search

New York Times hires opinion editor from news site harshly critical of Israel

Since 2015 Charlotte Greensit has been the managing editor of The Intercept, whose reporters have frequently scrutinized Israel’s right-wing government and AIPAC

The New York Times logo is seen on a newspaper rack at a convenience store in Washington, DC, on August 6, 2019. (ALASTAIR PIKE/AFP via Getty Images and JTA)
The New York Times logo is seen on a newspaper rack at a convenience store in Washington, DC, on August 6, 2019. (ALASTAIR PIKE/AFP via Getty Images and JTA)

JTA — Weeks after The New York Times drew a barrage of criticism after publishing an op-ed calling for the military to be deployed in American cities, the newspaper has hired the editor of a progressive news site that is harshly critical of Israel to help lead its opinion efforts.

Charlotte Greensit has been the managing editor of The Intercept, a site launched and co-edited by the prominent journalist Glenn Greenwald, since 2015. Before that she worked for more than a decade at Time magazine.

Starting July 6, she will be managing opinion editor and associate editorial page editor at The Times, the newspaper announced Monday. She is one of three hires following a shakeup after the resignation of editorial chief James Bennet earlier this month.

Some of the Intercept’s critics raised questions about Greensit’s appointment at The Times, pointing to articles critical of Israel that she shared on Twitter.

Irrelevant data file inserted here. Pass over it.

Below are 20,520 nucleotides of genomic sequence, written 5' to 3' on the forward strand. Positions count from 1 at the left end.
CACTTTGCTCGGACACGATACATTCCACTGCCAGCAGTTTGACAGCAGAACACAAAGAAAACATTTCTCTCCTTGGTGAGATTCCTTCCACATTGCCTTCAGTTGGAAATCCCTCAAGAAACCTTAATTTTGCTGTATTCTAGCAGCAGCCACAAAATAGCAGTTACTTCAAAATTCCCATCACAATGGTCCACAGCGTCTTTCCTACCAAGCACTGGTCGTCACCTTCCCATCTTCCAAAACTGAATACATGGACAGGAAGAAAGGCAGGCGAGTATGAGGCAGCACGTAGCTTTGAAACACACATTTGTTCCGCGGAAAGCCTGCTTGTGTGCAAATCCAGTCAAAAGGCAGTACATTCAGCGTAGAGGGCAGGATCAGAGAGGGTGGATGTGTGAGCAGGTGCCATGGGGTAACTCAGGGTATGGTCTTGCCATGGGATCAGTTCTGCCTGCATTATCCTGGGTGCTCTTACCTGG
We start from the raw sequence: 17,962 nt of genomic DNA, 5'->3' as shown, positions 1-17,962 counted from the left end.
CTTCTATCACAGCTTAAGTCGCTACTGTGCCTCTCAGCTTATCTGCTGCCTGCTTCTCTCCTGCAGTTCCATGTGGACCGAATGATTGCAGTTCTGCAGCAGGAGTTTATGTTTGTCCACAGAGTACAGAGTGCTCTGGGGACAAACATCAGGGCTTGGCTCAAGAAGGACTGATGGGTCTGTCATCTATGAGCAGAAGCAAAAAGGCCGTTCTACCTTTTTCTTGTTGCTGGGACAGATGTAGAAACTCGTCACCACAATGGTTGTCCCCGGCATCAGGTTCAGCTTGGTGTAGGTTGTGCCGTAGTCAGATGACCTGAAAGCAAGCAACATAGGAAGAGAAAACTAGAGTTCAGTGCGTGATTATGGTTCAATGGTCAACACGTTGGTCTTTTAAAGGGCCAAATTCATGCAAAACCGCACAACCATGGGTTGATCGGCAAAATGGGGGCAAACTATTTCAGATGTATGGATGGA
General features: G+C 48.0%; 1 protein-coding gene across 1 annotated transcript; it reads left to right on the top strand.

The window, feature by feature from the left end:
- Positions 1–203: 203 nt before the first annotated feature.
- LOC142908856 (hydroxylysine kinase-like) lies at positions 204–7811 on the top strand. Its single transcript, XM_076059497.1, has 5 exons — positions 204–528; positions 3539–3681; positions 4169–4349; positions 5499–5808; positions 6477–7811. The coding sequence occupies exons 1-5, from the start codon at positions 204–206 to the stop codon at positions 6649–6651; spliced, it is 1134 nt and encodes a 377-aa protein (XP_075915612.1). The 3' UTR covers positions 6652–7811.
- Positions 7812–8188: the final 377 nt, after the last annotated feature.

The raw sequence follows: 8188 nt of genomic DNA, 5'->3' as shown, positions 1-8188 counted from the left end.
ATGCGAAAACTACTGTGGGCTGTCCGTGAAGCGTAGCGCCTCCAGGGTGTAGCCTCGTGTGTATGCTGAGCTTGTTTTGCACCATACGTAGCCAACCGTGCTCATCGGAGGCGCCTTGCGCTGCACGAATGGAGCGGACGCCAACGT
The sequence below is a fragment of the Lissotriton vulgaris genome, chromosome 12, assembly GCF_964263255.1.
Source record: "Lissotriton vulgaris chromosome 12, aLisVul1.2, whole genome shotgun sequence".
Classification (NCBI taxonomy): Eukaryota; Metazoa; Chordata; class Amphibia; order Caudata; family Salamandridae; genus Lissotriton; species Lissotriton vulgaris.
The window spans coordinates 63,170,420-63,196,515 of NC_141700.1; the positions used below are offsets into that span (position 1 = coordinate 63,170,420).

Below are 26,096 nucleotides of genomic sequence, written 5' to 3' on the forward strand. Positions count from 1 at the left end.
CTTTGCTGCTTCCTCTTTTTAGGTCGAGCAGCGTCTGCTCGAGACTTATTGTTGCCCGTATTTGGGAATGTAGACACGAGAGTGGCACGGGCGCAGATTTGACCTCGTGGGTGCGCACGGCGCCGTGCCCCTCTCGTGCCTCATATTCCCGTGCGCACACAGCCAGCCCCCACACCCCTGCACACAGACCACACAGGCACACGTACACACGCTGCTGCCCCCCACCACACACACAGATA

פורסם על ידי ‏‎Charlotte Greensit‎‏ ב- יום ראשון, 23 בפברואר 2020

Greenwald, The Intercept founder, has openly criticized Israel and its political leadership, while the publication’s reporters have frequently scrutinized Israel’s right-wing government, along with AIPAC, the pro-Israel lobby. Its political reporting team, led by Ryan Grim, has published stories about Democratic candidates who receive funds from pro-Israel groups. A podcast last year was dedicated to “The case against AIPAC,” the American Israel Public Affairs Committee.

On Tuesday afternoon, Greensit said on Twitter that she had tweeted her colleagues’ stories but not edited them — something she said was not her role at The Intercept.

Founded in 2014, The Intercept made its name by publishing scoops on government surveillance and leaks from Edward Snowden, who is close with Greenwald. But it has since become more focused on Washington politics. Last year, Politico called the site “the loudest voice attacking Democrats from the left.”

read more:
comments